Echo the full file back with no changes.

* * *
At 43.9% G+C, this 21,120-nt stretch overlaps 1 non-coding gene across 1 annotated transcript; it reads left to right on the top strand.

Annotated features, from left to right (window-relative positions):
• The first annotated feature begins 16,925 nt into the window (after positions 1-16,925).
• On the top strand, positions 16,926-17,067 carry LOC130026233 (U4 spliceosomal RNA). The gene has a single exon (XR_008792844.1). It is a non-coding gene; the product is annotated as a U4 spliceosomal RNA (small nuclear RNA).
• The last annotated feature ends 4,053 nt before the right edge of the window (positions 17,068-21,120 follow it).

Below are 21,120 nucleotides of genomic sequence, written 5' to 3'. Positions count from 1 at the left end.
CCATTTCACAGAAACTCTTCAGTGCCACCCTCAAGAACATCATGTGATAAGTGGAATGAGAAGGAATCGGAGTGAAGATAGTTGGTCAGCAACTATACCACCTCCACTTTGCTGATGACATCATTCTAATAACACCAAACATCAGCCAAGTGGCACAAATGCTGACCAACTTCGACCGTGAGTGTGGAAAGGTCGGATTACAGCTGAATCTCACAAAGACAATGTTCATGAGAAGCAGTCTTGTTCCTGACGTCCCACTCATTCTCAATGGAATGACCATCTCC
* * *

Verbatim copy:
At 43.9% G+C, this 21,120-nt stretch overlaps 1 non-coding gene across 1 annotated transcript; it reads left to right on the top strand.

Annotated features, from left to right (window-relative positions):
• The first annotated feature begins 16,925 nt into the window (after positions 1-16,925).
• On the top strand, positions 16,926-17,067 carry LOC130026233 (U4 spliceosomal RNA). The gene has a single exon (XR_008792844.1). It is a non-coding gene; the product is annotated as a U4 spliceosomal RNA (small nuclear RNA).
• The last annotated feature ends 4,053 nt before the right edge of the window (positions 17,068-21,120 follow it).

Below are 21,120 nucleotides of genomic sequence, written 5' to 3'. Positions count from 1 at the left end.
CCATTTCACAGAAACTCTTCAGTGCCACCCTCAAGAACATCATGTGATAAGTGGAATGAGAAGGAATCGGAGTGAAGATAGTTGGTCAGCAACTATACCACCTCCACTTTGCTGATGACATCATTCTAATAACACCAAACATCAGCCAAGTGGCACAAATGCTGACCAACTTCGACCGTGAGTGTGGAAAGGTCGGATTACAGCTGAATCTCACAAAGACAATGTTCATGAGAAGCAGTCTTGTTCCTGACGTCCCACTCATTCTCAATGGAATGACCATCTCC